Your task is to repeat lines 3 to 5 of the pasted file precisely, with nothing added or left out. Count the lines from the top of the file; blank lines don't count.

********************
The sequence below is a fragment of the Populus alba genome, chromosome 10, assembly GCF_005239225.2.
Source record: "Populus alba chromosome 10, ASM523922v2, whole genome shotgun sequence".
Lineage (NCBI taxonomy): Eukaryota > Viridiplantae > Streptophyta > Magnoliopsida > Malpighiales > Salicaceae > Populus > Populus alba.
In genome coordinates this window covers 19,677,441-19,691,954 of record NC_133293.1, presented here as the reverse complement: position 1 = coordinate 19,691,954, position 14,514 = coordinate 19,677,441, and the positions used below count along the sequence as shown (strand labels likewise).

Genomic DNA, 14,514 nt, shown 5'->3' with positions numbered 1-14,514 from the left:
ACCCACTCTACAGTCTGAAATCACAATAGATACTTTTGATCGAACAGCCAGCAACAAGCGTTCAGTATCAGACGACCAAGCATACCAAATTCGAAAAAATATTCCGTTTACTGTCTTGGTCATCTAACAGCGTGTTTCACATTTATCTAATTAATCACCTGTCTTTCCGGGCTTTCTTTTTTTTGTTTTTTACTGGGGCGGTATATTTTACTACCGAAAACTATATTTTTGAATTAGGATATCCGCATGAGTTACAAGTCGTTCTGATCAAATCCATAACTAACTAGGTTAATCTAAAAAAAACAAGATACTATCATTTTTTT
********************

Lineage (NCBI taxonomy): Eukaryota > Viridiplantae > Streptophyta > Magnoliopsida > Malpighiales > Salicaceae > Populus > Populus alba.
In genome coordinates this window covers 19,677,441-19,691,954 of record NC_133293.1, presented here as the reverse complement: position 1 = coordinate 19,691,954, position 14,514 = coordinate 19,677,441, and the positions used below count along the sequence as shown (strand labels likewise).

Genomic DNA, 14,514 nt, shown 5'->3' with positions numbered 1-14,514 from the left: